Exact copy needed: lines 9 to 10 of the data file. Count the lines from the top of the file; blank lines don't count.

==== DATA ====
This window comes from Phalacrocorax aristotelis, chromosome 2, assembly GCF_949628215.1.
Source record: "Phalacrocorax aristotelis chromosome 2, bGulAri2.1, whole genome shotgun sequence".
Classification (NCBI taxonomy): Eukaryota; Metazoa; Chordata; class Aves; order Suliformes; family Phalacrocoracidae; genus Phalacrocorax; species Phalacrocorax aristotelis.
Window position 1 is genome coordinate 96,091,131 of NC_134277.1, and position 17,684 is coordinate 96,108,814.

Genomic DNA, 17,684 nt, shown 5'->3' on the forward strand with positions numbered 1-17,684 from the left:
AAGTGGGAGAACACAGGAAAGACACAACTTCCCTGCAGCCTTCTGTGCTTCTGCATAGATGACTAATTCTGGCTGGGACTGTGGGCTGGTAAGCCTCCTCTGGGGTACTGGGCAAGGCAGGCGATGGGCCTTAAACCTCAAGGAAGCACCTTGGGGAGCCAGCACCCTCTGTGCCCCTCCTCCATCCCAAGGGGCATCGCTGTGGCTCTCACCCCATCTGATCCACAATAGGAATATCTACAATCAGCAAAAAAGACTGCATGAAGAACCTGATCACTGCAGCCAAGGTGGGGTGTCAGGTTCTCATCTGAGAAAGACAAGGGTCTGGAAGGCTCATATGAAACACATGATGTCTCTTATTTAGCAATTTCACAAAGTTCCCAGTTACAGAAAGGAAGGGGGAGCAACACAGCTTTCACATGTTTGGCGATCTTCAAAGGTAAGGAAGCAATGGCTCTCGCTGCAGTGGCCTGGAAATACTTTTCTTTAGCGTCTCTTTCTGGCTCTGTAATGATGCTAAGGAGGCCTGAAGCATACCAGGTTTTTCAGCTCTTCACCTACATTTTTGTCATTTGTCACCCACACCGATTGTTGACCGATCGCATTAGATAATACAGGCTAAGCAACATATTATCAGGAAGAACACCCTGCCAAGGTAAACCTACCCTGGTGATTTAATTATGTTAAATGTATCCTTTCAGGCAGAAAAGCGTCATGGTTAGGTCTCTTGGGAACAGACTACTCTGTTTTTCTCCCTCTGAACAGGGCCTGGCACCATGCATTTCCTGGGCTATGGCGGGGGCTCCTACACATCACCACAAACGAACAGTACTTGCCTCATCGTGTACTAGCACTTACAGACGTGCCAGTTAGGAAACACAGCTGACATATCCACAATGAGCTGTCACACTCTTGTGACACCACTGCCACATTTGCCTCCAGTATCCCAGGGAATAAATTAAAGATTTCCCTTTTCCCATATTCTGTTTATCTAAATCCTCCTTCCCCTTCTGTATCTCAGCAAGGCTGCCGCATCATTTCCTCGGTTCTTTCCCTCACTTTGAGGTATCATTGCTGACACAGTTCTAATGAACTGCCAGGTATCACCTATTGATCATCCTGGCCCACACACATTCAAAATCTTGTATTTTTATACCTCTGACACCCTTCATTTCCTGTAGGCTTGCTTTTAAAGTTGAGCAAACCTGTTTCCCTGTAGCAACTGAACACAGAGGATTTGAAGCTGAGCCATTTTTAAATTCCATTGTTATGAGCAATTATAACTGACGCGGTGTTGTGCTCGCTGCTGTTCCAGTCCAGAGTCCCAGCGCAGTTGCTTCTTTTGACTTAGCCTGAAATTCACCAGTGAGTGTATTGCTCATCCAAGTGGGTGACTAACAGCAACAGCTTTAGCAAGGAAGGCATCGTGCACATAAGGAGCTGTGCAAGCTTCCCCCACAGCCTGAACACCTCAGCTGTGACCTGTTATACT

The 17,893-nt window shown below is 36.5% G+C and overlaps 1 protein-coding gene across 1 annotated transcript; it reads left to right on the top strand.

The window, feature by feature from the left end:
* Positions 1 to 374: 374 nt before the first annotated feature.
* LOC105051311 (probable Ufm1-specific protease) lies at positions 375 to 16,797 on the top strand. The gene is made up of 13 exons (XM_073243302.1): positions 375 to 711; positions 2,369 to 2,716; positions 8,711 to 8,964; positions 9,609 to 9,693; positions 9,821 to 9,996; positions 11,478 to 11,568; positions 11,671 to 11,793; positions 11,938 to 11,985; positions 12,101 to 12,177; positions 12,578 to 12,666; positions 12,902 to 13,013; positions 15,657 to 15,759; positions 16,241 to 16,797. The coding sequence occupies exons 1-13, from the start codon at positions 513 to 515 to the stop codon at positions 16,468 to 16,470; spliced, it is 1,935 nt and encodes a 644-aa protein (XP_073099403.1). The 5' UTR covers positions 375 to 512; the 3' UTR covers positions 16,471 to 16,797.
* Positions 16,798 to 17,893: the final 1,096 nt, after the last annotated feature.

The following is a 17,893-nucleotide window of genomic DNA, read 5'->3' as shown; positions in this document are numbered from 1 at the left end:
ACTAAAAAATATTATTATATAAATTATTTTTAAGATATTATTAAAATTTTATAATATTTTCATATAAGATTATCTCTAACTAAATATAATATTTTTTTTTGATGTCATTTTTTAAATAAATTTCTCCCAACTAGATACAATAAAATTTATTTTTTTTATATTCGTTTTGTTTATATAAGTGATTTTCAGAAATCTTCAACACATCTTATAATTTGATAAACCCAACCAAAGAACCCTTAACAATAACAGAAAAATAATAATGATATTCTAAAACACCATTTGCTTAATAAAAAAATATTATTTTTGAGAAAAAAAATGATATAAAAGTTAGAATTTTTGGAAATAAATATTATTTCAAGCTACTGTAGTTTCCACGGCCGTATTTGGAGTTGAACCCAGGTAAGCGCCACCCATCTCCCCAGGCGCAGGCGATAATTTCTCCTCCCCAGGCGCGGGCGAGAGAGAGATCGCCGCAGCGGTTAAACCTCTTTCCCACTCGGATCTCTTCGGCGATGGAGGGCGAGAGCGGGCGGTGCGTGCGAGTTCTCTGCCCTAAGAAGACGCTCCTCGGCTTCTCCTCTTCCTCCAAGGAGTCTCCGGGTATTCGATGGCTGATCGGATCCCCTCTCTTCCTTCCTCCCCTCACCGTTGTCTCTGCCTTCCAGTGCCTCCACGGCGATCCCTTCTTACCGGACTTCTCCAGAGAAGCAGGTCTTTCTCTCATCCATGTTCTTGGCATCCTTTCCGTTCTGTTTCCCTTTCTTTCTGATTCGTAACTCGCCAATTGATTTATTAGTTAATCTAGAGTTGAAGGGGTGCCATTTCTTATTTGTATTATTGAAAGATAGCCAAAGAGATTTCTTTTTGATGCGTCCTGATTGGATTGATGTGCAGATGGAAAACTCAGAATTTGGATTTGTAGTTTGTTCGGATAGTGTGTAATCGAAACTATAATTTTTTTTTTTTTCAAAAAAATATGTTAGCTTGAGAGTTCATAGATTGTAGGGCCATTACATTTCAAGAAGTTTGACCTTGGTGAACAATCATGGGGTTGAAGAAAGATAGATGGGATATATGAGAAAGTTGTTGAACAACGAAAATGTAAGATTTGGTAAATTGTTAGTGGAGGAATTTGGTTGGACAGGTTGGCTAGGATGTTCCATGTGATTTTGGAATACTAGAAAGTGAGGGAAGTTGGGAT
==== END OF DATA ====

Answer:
* Positions 1 to 374: 374 nt before the first annotated feature.
* LOC105051311 (probable Ufm1-specific protease) lies at positions 375 to 16,797 on the top strand. The gene is made up of 13 exons (XM_073243302.1): positions 375 to 711; positions 2,369 to 2,716; positions 8,711 to 8,964; positions 9,609 to 9,693; positions 9,821 to 9,996; positions 11,478 to 11,568; positions 11,671 to 11,793; positions 11,938 to 11,985; positions 12,101 to 12,177; positions 12,578 to 12,666; positions 12,902 to 13,013; positions 15,657 to 15,759; positions 16,241 to 16,797. The coding sequence occupies exons 1-13, from the start codon at positions 513 to 515 to the stop codon at positions 16,468 to 16,470; spliced, it is 1,935 nt and encodes a 644-aa protein (XP_073099403.1). The 5' UTR covers positions 375 to 512; the 3' UTR covers positions 16,471 to 16,797.